His next major score, ”The Requiem” , demonstrates the power of massed voices and brasses as only Berlioz knew how to deploy them. His vision of the Last Judgement is spatially conceived: the main orchestra and chorus are surrounded by four satellite brass bands that answer one another over the heads of the audience in furious vectors of sound. This is an arrangement requiring split-second co-ordination and Berlioz was never happier than on those rare occasions when he could conduct his preview of the Apocalypse.
”The chorus sustained the assault of the orchestra without flinching; the fourfold peal of trumpets broke forth from the four corners of the stage, already vibrating with the rolling of the ten kettledrums and the tremolo of fifty bows; and in the midst of this cataclysm of sinister harmonies and noise from the other world the hundred and twenty voices hurled forth their terrible prediction…”
The ”Requiem” impressed the critics, but it could not make the walls of the Paris Opera come tumbling down, and only by mounting a successful assault in that quarter could Berlioz hope to become self-supporting as a composer.
”The Romantic style describes a personal journey, mainly between degrees of light and dark, and frequently between life and death. The territory covered is internal, and the method is through memory – the hero can only return to life by recalling moments, experiences, joys and sorrows, and by that means reconstitute himself again. This is true in Berlioz, who could not exist without Beethoven, and in the art of Courbet, who himself only cares about telling you what he thinks, whether in the famous self-portrait above or this wonderful one of himself as a Communard, rueful and self-mocking:”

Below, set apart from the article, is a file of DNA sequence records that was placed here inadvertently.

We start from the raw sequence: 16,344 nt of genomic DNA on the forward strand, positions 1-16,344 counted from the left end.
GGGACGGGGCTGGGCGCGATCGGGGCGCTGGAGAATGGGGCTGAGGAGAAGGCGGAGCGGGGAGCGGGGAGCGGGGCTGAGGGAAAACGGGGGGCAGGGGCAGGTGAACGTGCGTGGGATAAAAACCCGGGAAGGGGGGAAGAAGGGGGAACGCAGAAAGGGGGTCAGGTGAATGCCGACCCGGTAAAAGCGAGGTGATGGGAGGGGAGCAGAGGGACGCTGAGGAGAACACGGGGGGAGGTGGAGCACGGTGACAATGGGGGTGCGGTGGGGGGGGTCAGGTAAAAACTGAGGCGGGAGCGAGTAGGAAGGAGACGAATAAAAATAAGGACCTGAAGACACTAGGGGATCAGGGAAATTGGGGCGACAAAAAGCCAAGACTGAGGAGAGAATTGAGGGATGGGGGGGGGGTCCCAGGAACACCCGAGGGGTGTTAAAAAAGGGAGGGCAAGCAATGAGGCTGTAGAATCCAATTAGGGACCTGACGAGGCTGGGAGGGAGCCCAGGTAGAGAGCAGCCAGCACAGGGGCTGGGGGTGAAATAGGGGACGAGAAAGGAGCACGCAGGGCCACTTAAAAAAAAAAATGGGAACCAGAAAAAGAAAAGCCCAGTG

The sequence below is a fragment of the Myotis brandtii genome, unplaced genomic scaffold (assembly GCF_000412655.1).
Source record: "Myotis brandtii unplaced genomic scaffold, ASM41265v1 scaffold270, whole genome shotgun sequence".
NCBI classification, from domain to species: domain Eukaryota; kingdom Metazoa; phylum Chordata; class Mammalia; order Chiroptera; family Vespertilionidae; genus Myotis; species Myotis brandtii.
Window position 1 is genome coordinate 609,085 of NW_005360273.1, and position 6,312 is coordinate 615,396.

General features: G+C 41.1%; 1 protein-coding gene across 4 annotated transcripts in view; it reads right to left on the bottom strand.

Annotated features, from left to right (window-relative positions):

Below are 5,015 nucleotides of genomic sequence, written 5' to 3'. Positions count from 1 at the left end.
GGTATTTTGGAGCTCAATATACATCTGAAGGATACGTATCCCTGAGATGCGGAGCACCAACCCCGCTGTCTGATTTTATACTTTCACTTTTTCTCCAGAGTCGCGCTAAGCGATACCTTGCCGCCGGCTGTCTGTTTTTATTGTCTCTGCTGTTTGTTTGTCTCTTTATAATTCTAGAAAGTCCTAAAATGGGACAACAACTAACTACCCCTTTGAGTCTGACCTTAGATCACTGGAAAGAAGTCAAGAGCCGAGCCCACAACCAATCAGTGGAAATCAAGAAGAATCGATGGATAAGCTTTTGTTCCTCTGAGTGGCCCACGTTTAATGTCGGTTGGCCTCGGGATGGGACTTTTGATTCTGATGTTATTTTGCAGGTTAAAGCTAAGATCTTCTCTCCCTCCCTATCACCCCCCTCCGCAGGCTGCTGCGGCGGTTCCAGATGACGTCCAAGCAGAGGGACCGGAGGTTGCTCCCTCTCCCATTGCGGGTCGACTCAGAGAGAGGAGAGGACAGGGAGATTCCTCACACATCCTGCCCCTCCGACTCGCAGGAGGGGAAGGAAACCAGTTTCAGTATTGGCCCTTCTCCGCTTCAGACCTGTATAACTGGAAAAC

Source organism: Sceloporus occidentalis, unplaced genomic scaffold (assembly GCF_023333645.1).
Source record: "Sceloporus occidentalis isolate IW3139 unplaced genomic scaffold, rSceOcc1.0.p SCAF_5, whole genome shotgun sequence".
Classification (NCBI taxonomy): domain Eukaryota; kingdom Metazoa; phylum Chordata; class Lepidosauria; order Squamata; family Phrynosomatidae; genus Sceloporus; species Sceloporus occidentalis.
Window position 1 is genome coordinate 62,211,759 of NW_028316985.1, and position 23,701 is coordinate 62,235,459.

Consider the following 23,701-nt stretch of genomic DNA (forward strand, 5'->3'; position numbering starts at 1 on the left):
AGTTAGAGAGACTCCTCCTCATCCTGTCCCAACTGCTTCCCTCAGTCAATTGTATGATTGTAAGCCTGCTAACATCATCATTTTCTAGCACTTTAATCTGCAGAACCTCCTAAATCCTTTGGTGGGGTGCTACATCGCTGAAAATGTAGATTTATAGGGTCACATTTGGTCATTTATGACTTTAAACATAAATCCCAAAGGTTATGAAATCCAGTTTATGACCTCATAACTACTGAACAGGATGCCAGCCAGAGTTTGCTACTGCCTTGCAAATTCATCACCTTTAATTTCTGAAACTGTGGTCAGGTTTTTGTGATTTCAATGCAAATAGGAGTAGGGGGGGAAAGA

” If we are ready to believe anything good of Berlioz, that his music contains a magic that is absent from Bach, a strength and purity that were denied to Wagner, and a subtlety to which Mozart could in no sense attain. Critics who are less fervent in their admiration, are not, however, readily convinced , and the old discussion has taken a new lease of life. There is however little to be gained by pursuing the controversy on technical lines. To deny that Berlioz was a melodist on the ground that his phrases cover a wider ground than those of other composers, or to denounce his harmonic progressions by text-book standards is not necessarily conclusive,….On the other hand it is pointless to uphold Berlioz as, for instance, a great melodist when the ”anti’s” merely reply with the contention that his melodic lines, even admitting their legitimacy, have no musical vitality. The whole discussion must end in deadlock, judgement upon the aesthetic value of Berlioz’s music being still divided. ” ( J.H. Eliot, 1929 )
The debate always goes back to whether Berlioz was actually a musician , and whether pure music had any meaning for him. The art of Berlioz was not entirely a musical one. Musical logic as an abstract condition may have been entirely outside his system of values; were musical phrases of Berlioz shaped from any consideration of pure design? in the nay, it implies more than mere musical notes. Meaning that Berlioz did not intend to create music, but rather tonal embodiments of some definite conception that defy analysis and appraisal in any strictly musical terms.